If the number of R moves is 0, then every move must be a V move, and there is only 1 such route.

    If the number of R moves is 1, then there are 2 diagonal moves, first an R and later an L. There are {7\choose2} = 21 such routes.

    If the number of R moves is 2, then there are 4 diagonal moves, and there are two orders in which they can occur, namely RRLL or RLRL. Any other order would mean the king going off the left side of the chessboard. So in this case there are {7\choose4}\times2 = 56 possible routes.

    Finally, if the number of R moves is 3, then there are 6 diagonal moves, and there are five orders in which they can occur. You can list these five possible orders if you want, but the significance of this number 5 is that it is the Catalan number C(3) (see property 5 in the list on that link page to understand why Catalan numbers are relevant here). So in this case there are {7\choose6}\times5 = 35 possible routes.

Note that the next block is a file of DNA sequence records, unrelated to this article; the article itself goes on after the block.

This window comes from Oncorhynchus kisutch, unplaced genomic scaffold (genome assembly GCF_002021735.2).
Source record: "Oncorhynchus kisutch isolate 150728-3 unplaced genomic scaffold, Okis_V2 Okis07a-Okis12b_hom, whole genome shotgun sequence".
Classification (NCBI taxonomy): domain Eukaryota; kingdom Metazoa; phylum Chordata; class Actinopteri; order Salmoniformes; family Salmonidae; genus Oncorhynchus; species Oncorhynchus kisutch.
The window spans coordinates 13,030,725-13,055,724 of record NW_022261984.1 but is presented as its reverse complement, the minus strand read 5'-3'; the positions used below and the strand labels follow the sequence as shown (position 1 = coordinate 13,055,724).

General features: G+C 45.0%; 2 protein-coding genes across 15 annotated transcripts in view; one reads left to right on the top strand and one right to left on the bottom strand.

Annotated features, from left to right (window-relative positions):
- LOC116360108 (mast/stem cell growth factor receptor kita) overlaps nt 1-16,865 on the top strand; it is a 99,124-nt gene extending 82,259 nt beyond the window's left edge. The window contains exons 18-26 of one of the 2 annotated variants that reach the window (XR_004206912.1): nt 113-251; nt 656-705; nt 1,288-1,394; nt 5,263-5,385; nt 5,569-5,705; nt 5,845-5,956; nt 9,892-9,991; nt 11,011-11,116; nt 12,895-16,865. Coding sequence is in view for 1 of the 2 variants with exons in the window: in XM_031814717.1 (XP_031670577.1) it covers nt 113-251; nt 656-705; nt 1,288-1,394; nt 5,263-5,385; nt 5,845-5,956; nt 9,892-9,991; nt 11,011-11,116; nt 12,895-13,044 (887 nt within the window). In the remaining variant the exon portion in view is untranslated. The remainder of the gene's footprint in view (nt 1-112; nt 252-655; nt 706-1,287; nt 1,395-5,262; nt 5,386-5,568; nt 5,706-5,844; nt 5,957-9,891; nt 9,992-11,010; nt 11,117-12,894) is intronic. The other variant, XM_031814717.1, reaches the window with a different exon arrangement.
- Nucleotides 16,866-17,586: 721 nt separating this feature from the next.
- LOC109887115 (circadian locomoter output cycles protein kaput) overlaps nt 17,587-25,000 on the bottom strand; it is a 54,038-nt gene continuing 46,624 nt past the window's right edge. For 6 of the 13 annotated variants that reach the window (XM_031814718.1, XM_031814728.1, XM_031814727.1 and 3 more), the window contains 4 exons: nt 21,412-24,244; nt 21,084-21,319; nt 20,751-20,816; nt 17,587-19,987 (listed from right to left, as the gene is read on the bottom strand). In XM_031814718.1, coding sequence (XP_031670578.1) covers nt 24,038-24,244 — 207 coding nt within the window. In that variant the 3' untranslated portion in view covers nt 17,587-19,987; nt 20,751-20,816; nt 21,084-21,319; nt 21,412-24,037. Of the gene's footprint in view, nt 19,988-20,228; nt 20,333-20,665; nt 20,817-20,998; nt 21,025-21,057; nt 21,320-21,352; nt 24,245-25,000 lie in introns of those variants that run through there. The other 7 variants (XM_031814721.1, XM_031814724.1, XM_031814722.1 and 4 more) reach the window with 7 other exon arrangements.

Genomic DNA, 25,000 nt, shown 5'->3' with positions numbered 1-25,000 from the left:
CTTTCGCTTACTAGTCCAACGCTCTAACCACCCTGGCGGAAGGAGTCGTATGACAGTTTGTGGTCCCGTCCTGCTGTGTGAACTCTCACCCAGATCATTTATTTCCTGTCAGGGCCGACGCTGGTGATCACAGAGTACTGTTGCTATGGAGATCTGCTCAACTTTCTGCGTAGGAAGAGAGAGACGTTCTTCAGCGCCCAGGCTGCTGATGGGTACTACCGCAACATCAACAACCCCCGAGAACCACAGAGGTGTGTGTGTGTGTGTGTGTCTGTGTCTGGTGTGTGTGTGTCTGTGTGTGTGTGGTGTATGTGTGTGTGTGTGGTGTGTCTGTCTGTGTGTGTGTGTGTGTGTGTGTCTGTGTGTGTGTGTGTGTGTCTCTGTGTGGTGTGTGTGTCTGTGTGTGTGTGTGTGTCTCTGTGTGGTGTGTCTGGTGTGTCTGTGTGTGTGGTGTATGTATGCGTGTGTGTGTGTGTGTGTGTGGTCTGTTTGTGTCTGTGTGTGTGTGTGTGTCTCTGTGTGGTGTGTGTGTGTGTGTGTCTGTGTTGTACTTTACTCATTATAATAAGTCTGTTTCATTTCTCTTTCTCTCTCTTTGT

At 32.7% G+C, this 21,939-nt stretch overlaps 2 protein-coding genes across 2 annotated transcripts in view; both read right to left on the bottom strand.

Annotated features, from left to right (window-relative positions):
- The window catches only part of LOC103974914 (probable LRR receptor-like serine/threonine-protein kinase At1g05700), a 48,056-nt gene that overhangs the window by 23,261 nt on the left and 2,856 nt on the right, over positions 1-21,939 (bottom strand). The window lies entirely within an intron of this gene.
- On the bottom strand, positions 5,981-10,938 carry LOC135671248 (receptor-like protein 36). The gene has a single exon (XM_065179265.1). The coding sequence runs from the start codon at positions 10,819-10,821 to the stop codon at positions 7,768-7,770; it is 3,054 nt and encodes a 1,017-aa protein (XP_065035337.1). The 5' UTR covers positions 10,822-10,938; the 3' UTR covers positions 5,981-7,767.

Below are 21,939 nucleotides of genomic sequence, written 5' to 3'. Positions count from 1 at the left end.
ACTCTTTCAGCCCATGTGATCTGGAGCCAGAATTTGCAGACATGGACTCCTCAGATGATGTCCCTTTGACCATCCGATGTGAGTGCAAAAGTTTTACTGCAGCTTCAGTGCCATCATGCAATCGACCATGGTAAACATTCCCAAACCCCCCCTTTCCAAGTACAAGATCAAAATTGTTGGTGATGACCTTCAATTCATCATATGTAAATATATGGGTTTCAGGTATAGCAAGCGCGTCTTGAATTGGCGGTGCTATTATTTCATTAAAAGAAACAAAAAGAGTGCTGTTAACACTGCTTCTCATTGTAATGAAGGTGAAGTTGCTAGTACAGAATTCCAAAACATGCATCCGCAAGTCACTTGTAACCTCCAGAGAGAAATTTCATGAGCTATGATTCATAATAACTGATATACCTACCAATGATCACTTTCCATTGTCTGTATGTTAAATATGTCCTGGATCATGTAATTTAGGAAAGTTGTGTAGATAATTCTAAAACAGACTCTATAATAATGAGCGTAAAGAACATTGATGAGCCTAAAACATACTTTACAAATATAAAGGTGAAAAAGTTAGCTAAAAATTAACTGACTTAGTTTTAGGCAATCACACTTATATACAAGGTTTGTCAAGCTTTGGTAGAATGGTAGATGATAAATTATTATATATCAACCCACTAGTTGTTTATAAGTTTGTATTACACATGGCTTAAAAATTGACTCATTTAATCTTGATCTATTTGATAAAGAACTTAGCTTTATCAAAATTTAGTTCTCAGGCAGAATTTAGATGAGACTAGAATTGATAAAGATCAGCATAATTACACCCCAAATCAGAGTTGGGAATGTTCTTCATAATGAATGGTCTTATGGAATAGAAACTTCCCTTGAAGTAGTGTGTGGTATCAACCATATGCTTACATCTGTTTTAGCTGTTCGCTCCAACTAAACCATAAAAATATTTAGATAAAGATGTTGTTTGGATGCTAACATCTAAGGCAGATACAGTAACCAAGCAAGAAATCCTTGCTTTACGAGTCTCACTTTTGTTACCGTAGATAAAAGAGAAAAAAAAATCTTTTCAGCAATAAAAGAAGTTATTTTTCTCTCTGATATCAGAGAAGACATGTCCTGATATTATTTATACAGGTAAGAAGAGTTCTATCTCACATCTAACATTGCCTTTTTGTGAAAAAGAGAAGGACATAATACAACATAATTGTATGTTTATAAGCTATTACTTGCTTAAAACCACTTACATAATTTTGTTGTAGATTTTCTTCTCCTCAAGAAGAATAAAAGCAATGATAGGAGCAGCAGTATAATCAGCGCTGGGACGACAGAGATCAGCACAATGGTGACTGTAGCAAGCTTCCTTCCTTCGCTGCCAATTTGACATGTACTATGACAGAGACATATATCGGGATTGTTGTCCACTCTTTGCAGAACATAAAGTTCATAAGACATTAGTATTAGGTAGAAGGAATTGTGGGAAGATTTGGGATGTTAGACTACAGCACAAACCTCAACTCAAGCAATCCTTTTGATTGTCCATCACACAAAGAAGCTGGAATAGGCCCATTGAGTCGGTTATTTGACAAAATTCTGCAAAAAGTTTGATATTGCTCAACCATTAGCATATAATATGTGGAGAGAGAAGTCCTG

Thus the total number of king journeys from a1 to a8 in seven moves is 1+21+56+35 = 113. Is there a shorter way to get this result? I don't see one.

    However, the problem here is to count the number of possible journeys in eight moves. If you think about it, it should be clear that exactly one of these eight moves should be horizontal (either to the left or to the right) and that the other seven moves must be a combination of types L, V and R. I have a suggestion for simplifying the counting process for this problem. The suggestion is to use the same procedure as for the seven-move case above, to list the number of possible routes (using only moves of types L, V and R) for getting from square a1 to a notional square a9 in eight moves. For each such route, you can then get an eight-move route from a1 to a8 by selecting one diagonal move and replacing it by a horizontal move (in the same horizontal direction).